Just as Facebook and YouTube are forums for President Obama and the Republicans to push their budget and federal debt agendas, groups like Cato Institute also aim to influence the conversation through digital channels. The libertarian think tank has a lot to learn when it comes to incorporating social media, online ads, and microsites into its more traditional media-focused marketing efforts. So, Cato has been inviting digital media experts to a series of lunchtime educational sessions in the hopes of honing the organization’s new media marketing knowledge and skills.
Recently, Facebook’s associate manager of policy communications, Brooke Oberwetter, along with consultants from New Media Strategies, have swung by Cato’s Washington, D.C. offices, according to George Scoville, manager of new media at Cato, who is arranging the lunch meetings. YouTube content and marketing people have also stopped by for a midday dine and learn session. A consultant from Republican shop Craft is also set to speak at Cato about blogger outreach, said Scoville. Cato, a non-profit public policy research organization has been hosting the lunches since the start of the year.
“I try to bring interesting people to talk about topics,” said Scoville, who believes, “There are a lot of great lessons that organizations in the space we’re in can learn from what commercial brands are doing. Coca-Cola and Dominos are probably two of the best in terms of how they engage their fans online.”
The organization often promotes its books, events, or policy analysis work using Google AdWords; for instance, Cato has been targeting against U.S. Constitution-related keywords to market its “Pocket Constitution.” Yet, as the think tank has extended its presence online, ensuring that its copious archives of research and opinion on topics from free trade to the Arab Spring are well-organized and easily accessible is an increasingly important goal.
“We’re a think tank; we’re sitting on piles of info,” said Scoville. Sometimes surfacing that information is as simple as a tweet with a witty hook. Another way Cato is harnessing its reams of research is through microsites. DownsizingGovernment.org features a department-by-department look at how the federal government spends taxpayer dollars. A recent @CatoInstitute tweet suggested, “As special interests line up at the trough, remember: the deck is stacked against taxpayers,” and linked to an article on the DownsizingGovernment site.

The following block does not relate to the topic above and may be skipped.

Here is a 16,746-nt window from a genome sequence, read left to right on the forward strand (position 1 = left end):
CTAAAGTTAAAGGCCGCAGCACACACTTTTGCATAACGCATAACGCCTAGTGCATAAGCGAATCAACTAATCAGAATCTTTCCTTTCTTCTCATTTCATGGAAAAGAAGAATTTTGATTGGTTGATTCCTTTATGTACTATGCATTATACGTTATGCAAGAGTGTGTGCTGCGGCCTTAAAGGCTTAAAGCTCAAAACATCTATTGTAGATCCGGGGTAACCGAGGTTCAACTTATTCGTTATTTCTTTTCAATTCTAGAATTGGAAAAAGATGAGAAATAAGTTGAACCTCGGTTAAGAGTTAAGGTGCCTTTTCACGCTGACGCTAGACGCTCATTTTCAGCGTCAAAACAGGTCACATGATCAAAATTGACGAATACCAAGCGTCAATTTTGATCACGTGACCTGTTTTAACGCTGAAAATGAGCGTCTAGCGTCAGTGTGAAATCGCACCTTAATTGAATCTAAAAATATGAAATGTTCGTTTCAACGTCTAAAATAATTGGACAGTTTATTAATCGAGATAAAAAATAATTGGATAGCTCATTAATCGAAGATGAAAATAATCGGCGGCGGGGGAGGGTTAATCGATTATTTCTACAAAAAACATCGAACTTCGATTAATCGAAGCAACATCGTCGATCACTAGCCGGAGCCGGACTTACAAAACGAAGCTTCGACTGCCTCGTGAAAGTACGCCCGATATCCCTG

Exposing and distributing its ideas and research – Cato’s main product line, so to speak – has become so demanding that the organization aims to hire a new staff member to assist in making “sure all that we do is formatted and offered in the widest range possible – for Droids, iPhones, Kindles, Nooks, laptops, among many others,” noted Robert Garber, Cato’s director of marketing.
The site is part of the group’s efforts to insert libertarian ideas into discussions about the federal budget and debt. Though Cato ran full-page print ads promoting the DownsizingGovernment site in The New York Times, Wall Street Journal, Roll Call, and elsewhere, it hasn’t done much if any paid advertising online to support the site, which is still somewhat in development. The organization expects to do more online marketing of the site in the coming months.
Cato spends around $1,000 per month on Google AdWords ads, and has increased its online ad budget over the years rather than reallocating money from other channels. The group also places ads in political email newsletters, often to promote a book or event, but at this stage, Cato does little online advertising for fundraising efforts.
“When it comes to paid advertising, we generally focus on a specific entity,” Garber told ClickZ. “That’s frequently a book or event or new report, but at times it is a major policy issue,” such as shrinking the federal government, he said.
Continued Garber, “It has been really fascinating and challenging for us to use this particular area as a way of braiding all of our outreach resources together. In addition to the site itself, we conduct informational outreach via Facebook and Twitter, post related podcasts and videos, offer free e-books, place banner ads on related sites, create related Google AdWords campaigns, post items on our YouTube channel, and more. The challenge is to also keep people coming back.”
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